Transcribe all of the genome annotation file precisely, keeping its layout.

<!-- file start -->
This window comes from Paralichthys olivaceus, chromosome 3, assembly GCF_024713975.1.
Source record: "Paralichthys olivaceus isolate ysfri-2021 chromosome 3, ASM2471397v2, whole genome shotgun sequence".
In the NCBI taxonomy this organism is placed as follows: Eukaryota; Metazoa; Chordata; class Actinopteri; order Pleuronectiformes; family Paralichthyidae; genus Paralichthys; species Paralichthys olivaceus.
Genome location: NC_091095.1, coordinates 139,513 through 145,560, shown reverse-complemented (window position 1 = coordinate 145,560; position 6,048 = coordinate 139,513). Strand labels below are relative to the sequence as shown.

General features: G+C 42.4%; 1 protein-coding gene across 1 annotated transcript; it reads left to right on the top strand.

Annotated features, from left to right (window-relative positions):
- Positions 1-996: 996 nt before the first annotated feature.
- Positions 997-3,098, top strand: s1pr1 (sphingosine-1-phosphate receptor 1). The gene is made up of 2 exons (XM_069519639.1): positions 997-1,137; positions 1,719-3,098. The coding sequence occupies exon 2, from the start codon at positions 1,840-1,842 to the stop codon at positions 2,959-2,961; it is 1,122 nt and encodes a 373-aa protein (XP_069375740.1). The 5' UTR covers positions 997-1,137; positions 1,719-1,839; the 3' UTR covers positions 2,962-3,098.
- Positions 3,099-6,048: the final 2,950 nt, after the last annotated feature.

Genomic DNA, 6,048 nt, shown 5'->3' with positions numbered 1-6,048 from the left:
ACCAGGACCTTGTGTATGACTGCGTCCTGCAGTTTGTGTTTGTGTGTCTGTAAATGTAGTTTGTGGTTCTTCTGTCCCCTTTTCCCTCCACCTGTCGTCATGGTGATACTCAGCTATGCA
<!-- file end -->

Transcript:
This window comes from Paralichthys olivaceus, chromosome 3, assembly GCF_024713975.1.
Source record: "Paralichthys olivaceus isolate ysfri-2021 chromosome 3, ASM2471397v2, whole genome shotgun sequence".
In the NCBI taxonomy this organism is placed as follows: Eukaryota; Metazoa; Chordata; class Actinopteri; order Pleuronectiformes; family Paralichthyidae; genus Paralichthys; species Paralichthys olivaceus.
Genome location: NC_091095.1, coordinates 139,513 through 145,560, shown reverse-complemented (window position 1 = coordinate 145,560; position 6,048 = coordinate 139,513). Strand labels below are relative to the sequence as shown.

General features: G+C 42.4%; 1 protein-coding gene across 1 annotated transcript; it reads left to right on the top strand.

Annotated features, from left to right (window-relative positions):
- Positions 1-996: 996 nt before the first annotated feature.
- Positions 997-3,098, top strand: s1pr1 (sphingosine-1-phosphate receptor 1). The gene is made up of 2 exons (XM_069519639.1): positions 997-1,137; positions 1,719-3,098. The coding sequence occupies exon 2, from the start codon at positions 1,840-1,842 to the stop codon at positions 2,959-2,961; it is 1,122 nt and encodes a 373-aa protein (XP_069375740.1). The 5' UTR covers positions 997-1,137; positions 1,719-1,839; the 3' UTR covers positions 2,962-3,098.
- Positions 3,099-6,048: the final 2,950 nt, after the last annotated feature.

Genomic DNA, 6,048 nt, shown 5'->3' with positions numbered 1-6,048 from the left:
ACCAGGACCTTGTGTATGACTGCGTCCTGCAGTTTGTGTTTGTGTGTCTGTAAATGTAGTTTGTGGTTCTTCTGTCCCCTTTTCCCTCCACCTGTCGTCATGGTGATACTCAGCTATGCA